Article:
1. Right-click the pinned Windows Explorer icon
  2. Right-click the Windows Explorer item
  3. Select the Properties item
  4. Select the Shortcut tab
  5. Replace the contents of Target with
    %windir%\explorer.exe ::{20D04FE0-3AEA-1069-A2D8-08002B30309D}
  6. Click OK

That GUID there is the Windows Class identifier (CLSID) for My Computer.

SpaceSniffer disk usage visualizer

Ever wondered what eats up your disk space? Discovered a nice simple tool which can answer that question. It’s called SpaceSniffer and it scans your disk (or a just folder if you want) and then creates a clean map of what takes up space.

SpaceSniffer screenshot

They also have a YouTube video which shows both basic and some not so basic things you can do with it. Embedded it below, and I suggest you turn down the volume if you don’t like silly porn groove music :P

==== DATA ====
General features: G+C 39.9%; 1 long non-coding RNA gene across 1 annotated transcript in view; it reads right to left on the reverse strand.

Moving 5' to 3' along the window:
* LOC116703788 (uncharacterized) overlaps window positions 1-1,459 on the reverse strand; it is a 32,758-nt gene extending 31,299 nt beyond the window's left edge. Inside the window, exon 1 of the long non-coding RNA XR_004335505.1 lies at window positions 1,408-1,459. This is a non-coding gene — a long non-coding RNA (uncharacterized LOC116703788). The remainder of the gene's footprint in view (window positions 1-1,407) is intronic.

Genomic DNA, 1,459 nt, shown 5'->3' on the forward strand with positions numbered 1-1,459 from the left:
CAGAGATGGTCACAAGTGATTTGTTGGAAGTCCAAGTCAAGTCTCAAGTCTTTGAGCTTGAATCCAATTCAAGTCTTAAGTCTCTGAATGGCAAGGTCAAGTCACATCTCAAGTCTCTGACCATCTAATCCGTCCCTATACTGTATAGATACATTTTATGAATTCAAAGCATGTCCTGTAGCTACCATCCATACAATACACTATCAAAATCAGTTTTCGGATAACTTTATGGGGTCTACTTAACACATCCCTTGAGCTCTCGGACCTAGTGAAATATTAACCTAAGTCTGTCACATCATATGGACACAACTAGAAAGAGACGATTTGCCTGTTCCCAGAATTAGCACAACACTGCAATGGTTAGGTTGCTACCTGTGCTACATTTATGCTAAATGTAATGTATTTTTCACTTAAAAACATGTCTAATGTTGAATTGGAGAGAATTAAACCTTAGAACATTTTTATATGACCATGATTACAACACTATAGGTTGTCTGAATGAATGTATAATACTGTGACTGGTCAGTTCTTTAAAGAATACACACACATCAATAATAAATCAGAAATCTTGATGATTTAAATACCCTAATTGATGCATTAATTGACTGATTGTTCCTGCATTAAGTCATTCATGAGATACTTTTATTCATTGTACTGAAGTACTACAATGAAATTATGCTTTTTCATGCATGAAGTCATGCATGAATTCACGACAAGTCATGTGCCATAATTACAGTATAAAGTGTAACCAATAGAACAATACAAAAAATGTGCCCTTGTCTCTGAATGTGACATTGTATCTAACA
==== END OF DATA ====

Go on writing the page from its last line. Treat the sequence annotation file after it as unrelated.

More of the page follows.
One thing to note though: I recommend you run it with Administrator privileges. If you don’t, it won’t be able to scan certain system folders and such.

How to completely disable hibernation on Windows

To completely disable hibernation on Windows, open up an elevated command prompt and run the following command:

> powercfg –H OFF

This will both disable hibernation completely and remove the enormous hiberfil.sys from your system.

To enable it again, simply run it again with ON instead of OFF.

> powercfg –H ON

Why disable it? If you never use it, the hiberfil.sys takes up a lot of necessary space. And if you happen to be on a slightly old unstable laptop where the hibernation often fails for weird reasons, it might be nice disable it so there’s not even possible to enter it by accident :)

How to run PowerShell scripts directly from Windows command line

If you find yourself in the regular command line (cmd.exe) on Windows and you’d like to run a PowerShell script, you can do it like this:

> powershell ./example-script.ps1

Would be nice if you could just run it directly as a bat file though, right? And yes, you can! Continue reading